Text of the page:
By Research Desk
about 4 years ago


By Ruma Dubey

2006. Oh we all felt so proud! The largest acquisition ever in this world and that label belonged to an Indian company. Tata Steel buying Corus. The price tag was unheard of – a staggering $13.6 billion. We all knew it meant that this would leverage the balance sheet of Tata Steel to the hilt. But we could not be blamed then; after all Indian Inc was undergoing a deep sense of hubris. There were deals galore, smaller but nevertheless it seemed as though Indi was out shopping and the entire world was its market.

When Tata Steel was signing the dotted line, that year, in 2006, Indian companies had reported acquisitions totaling $23 billion and in 2007, there were 34 foreign acquisitions totalling $10.4bn as completed or pending so far that year.

Literally, a frenzy followed Tata Steel-Corus deal. Aditya Birla’s Hindalco bought Novelis for $6 billion. Suzlon announced its acquisition of REPower for $1.6 billion. Ranbaxy and Cipla were both seen colliding head-on, willing to put $5 billion for takeover of Merck. Essar Global announced it was acquiring Algoma Steel for $1.63 billion. It was in 2007 only that Tata Power announced that it was acquiring a 30% stake in two Indonesian coal producers, PT Kaltim Prima and PT Arutmin Indonesia.

Then in 2008, the Tata group was once again at the fore – it announced acquisition of Jaguar Land Rover for $2.3 billion. This was a “moment” for India Inc and there was a lot of chest thumping and victory slaps on the back. For an Indian company to acquire two iconic brands was no small thing. Close on its heels, the same year when the world was on the brink of a complete meltdown, GMR Infra acquired InterGen for $1.1 billion. They termed this buy as “dirt cheap” because of the US subprime crisis.

For two years, there was a sense of disquiet, no deals, no acquisitions; everyone was still assessing their losses. And in the midst of all this, Bharti Airtel made us all proud when it announced a $10.7 billion deal to acquire Kuwait-based Zain Telecom’s African business. This was once again touted to a global telecom deal, catapulting Bharti into the world league.

In 2011, coal prices were ruling at historic highs and at that time, Adani had scooped up Carmichael coal project in Australia and was also developing the mine at Galilee Basin in Queensland, laying a railway line to transport the coal to the coast, all at $16.5 billion. By then, the haze of these big ticket, “proud marquee” acquisitions had started receding. This news was met with more skepticism, more like a ho-hum, routine Indian acquisition abroad. By 2011, the pain of Tata Steel and Hindalco was there for all to see. Bharti was just starting to hurt and Suzlon was soon slumping from the darling of the bourses to a much-shunned stock. Other deals in energy followed – GVK putting in $1.25 billion in Alpha Coal and Lanco Infra buying Griffin coal mine in Australia.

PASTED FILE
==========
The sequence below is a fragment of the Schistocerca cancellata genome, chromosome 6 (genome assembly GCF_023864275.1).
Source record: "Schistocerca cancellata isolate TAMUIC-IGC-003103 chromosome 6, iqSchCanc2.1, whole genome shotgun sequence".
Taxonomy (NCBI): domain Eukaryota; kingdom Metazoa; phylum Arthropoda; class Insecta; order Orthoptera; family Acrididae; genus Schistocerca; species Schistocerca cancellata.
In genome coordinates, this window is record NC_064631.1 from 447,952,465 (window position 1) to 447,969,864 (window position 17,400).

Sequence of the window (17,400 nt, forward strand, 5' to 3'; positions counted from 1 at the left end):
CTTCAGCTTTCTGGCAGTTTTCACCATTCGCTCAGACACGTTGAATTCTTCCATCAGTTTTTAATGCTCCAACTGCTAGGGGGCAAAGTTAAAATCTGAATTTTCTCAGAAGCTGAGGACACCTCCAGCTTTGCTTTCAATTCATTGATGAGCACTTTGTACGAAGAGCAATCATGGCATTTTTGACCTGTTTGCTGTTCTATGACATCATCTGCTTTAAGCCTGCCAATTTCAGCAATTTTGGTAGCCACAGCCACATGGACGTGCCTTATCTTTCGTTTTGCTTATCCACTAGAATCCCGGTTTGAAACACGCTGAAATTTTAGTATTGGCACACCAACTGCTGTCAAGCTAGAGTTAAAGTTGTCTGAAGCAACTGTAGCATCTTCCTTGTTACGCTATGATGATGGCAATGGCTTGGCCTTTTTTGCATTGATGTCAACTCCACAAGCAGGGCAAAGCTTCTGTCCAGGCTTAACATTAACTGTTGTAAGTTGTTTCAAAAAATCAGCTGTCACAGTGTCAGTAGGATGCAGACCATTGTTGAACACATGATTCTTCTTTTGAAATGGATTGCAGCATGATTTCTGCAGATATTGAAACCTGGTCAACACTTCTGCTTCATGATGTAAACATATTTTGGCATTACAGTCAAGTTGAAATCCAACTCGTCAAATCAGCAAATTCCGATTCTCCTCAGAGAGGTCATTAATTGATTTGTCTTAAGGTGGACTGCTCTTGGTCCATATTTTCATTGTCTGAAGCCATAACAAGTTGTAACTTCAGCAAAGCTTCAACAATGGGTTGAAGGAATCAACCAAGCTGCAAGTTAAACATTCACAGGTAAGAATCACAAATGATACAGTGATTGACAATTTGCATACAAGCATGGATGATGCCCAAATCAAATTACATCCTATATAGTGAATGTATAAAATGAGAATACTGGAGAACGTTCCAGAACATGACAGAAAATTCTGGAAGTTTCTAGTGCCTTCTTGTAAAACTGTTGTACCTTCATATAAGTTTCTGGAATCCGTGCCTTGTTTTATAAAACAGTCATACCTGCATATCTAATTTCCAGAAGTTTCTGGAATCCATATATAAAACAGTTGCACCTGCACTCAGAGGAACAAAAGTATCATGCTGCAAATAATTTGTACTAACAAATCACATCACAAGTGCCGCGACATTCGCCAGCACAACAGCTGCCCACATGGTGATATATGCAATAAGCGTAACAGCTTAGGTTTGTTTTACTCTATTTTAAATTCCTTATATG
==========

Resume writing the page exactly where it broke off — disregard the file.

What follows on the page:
Thus in the background of all this; this frenzy of acquisitions which India witnessed and where we felt Indians were taking over the world, Tata Steel UK now being put on the sale block comes a lesson. A very expensive learning, not just the cost of acquisition but the  cost of some 17,000 people losing their jobs, the cost of reputation and not to mention the bleeding on the balance sheet.

Most of these deals are suffering. Many companies might heave a sigh of relief; if Tata’s could show the courage to get out, they too can. Tata Motor’s JLR deal has taken off but that’s about it. The rest are floundering, threatening to take down the companies with them.

So what went wrong? Logically speaking, these acquisitions were essential for taking the next big leap for growth; they had to acquire to stay relevant. But these deals were probably too big; to use an often used cliché, “bit off more than what they could chew”.

Time was also against these deals – when the deals were struck, it was boom time thus all buys were made at massive premiums. And when it was time to start reaping the benefits, the commodities cycle, including energy and coal have crashed. There is a global slump and China has closed down. Thus what looked good then has turned into rotten eggs now.

All these companies under this formula of growth have highly leveraged their balance sheets and that is affecting not just their financial performance but also not leaving any capex for future growth.

Does this then mean that Indian companies should not or rather are not capable of making such big acquisitions? In such deals, pricing is most important; you buy too expensive you are sure to feel the pain. IT and even our pharma companies have been making acquisitions but all these were smaller and those have led to growth and increased profits.

Moral of the story: eat small bites and chew slowly, it will keep you healthy, wealthy and wise!

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